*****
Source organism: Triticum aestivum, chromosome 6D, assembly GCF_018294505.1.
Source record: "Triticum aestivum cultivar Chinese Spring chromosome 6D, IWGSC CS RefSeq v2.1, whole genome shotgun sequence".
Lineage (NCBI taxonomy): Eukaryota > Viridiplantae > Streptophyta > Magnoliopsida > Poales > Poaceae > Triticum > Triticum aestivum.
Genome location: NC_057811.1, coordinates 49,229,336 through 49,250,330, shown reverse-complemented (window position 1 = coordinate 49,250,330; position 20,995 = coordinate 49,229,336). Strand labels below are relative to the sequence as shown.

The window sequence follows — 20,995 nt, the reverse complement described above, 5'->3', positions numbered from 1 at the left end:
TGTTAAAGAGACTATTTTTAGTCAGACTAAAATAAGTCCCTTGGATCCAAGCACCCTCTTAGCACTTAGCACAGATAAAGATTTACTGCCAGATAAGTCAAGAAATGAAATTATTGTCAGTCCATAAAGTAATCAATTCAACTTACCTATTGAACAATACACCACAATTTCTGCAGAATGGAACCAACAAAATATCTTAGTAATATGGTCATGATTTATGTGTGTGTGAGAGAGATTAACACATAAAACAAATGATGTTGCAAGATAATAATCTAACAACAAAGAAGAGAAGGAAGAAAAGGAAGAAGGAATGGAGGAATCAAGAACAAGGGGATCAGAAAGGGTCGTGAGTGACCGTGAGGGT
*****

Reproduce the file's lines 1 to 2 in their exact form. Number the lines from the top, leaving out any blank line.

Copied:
Source organism: Triticum aestivum, chromosome 6D, assembly GCF_018294505.1.
Source record: "Triticum aestivum cultivar Chinese Spring chromosome 6D, IWGSC CS RefSeq v2.1, whole genome shotgun sequence".